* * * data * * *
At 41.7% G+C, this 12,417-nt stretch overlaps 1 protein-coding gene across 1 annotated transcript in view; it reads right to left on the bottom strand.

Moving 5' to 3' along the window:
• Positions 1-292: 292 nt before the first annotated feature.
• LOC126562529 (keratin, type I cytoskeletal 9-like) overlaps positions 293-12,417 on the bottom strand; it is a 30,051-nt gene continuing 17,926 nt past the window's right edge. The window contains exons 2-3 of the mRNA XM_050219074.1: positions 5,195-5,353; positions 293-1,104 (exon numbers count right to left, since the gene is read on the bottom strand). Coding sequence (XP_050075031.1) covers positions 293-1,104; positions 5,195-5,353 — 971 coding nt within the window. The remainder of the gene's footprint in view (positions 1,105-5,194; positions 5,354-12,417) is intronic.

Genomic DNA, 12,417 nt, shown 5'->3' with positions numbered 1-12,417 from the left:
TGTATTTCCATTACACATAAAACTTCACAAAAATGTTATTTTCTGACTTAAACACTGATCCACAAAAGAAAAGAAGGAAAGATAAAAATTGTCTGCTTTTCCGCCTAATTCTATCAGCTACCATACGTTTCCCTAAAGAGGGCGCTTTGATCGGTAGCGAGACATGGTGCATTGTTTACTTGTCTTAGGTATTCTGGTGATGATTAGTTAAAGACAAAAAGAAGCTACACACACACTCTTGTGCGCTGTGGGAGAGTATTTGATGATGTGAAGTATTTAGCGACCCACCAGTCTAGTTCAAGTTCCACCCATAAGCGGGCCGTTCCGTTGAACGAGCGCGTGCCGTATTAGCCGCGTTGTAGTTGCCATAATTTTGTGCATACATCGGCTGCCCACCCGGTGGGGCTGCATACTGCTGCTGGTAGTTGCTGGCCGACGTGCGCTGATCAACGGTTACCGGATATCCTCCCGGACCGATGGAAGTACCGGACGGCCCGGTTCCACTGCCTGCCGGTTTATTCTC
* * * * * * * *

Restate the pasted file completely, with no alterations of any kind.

At 41.7% G+C, this 12,417-nt stretch overlaps 1 protein-coding gene across 1 annotated transcript in view; it reads right to left on the bottom strand.

Moving 5' to 3' along the window:
• Positions 1-292: 292 nt before the first annotated feature.
• LOC126562529 (keratin, type I cytoskeletal 9-like) overlaps positions 293-12,417 on the bottom strand; it is a 30,051-nt gene continuing 17,926 nt past the window's right edge. The window contains exons 2-3 of the mRNA XM_050219074.1: positions 5,195-5,353; positions 293-1,104 (exon numbers count right to left, since the gene is read on the bottom strand). Coding sequence (XP_050075031.1) covers positions 293-1,104; positions 5,195-5,353 — 971 coding nt within the window. The remainder of the gene's footprint in view (positions 1,105-5,194; positions 5,354-12,417) is intronic.

Genomic DNA, 12,417 nt, shown 5'->3' with positions numbered 1-12,417 from the left:
TGTATTTCCATTACACATAAAACTTCACAAAAATGTTATTTTCTGACTTAAACACTGATCCACAAAAGAAAAGAAGGAAAGATAAAAATTGTCTGCTTTTCCGCCTAATTCTATCAGCTACCATACGTTTCCCTAAAGAGGGCGCTTTGATCGGTAGCGAGACATGGTGCATTGTTTACTTGTCTTAGGTATTCTGGTGATGATTAGTTAAAGACAAAAAGAAGCTACACACACACTCTTGTGCGCTGTGGGAGAGTATTTGATGATGTGAAGTATTTAGCGACCCACCAGTCTAGTTCAAGTTCCACCCATAAGCGGGCCGTTCCGTTGAACGAGCGCGTGCCGTATTAGCCGCGTTGTAGTTGCCATAATTTTGTGCATACATCGGCTGCCCACCCGGTGGGGCTGCATACTGCTGCTGGTAGTTGCTGGCCGACGTGCGCTGATCAACGGTTACCGGATATCCTCCCGGACCGATGGAAGTACCGGACGGCCCGGTTCCACTGCCTGCCGGTTTATTCTC